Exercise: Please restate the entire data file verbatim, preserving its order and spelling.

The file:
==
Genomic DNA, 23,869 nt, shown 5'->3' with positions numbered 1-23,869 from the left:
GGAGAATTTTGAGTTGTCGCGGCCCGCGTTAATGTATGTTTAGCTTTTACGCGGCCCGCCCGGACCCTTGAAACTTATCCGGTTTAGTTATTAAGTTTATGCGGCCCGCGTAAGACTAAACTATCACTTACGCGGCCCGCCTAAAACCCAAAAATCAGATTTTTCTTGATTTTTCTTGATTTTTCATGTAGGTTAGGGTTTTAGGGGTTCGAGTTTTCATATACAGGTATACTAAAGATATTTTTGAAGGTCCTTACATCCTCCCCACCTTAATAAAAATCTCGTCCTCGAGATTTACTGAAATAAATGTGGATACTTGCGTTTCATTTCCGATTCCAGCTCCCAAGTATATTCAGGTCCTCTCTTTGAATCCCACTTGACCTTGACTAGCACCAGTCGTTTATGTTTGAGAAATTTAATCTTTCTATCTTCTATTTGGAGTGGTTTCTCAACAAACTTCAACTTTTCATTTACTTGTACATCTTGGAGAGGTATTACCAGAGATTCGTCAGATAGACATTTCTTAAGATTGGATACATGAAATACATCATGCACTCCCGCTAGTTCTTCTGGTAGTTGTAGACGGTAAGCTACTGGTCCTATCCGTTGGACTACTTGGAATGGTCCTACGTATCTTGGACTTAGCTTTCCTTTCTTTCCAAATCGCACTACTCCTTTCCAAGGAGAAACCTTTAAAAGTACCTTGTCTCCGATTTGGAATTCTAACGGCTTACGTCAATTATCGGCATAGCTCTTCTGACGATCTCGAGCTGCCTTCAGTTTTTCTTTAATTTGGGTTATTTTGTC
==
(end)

Genomic DNA, 23,869 nt, shown 5'->3' with positions numbered 1-23,869 from the left:
GGAGAATTTTGAGTTGTCGCGGCCCGCGTTAATGTATGTTTAGCTTTTACGCGGCCCGCCCGGACCCTTGAAACTTATCCGGTTTAGTTATTAAGTTTATGCGGCCCGCGTAAGACTAAACTATCACTTACGCGGCCCGCCTAAAACCCAAAAATCAGATTTTTCTTGATTTTTCTTGATTTTTCATGTAGGTTAGGGTTTTAGGGGTTCGAGTTTTCATATACAGGTATACTAAAGATATTTTTGAAGGTCCTTACATCCTCCCCACCTTAATAAAAATCTCGTCCTCGAGATTTACTGAAATAAATGTGGATACTTGCGTTTCATTTCCGATTCCAGCTCCCAAGTATATTCAGGTCCTCTCTTTGAATCCCACTTGACCTTGACTAGCACCAGTCGTTTATGTTTGAGAAATTTAATCTTTCTATCTTCTATTTGGAGTGGTTTCTCAACAAACTTCAACTTTTCATTTACTTGTACATCTTGGAGAGGTATTACCAGAGATTCGTCAGATAGACATTTCTTAAGATTGGATACATGAAATACATCATGCACTCCCGCTAGTTCTTCTGGTAGTTGTAGACGGTAAGCTACTGGTCCTATCCGTTGGACTACTTGGAATGGTCCTACGTATCTTGGACTTAGCTTTCCTTTCTTTCCAAATCGCACTACTCCTTTCCAAGGAGAAACCTTTAAAAGTACCTTGTCTCCGATTTGGAATTCTAACGGCTTACGTCAATTATCGGCATAGCTCTTCTGACGATCTCGAGCTGCCTTCAGTTTTTCTTTAATTTGGGTTATTTTGTC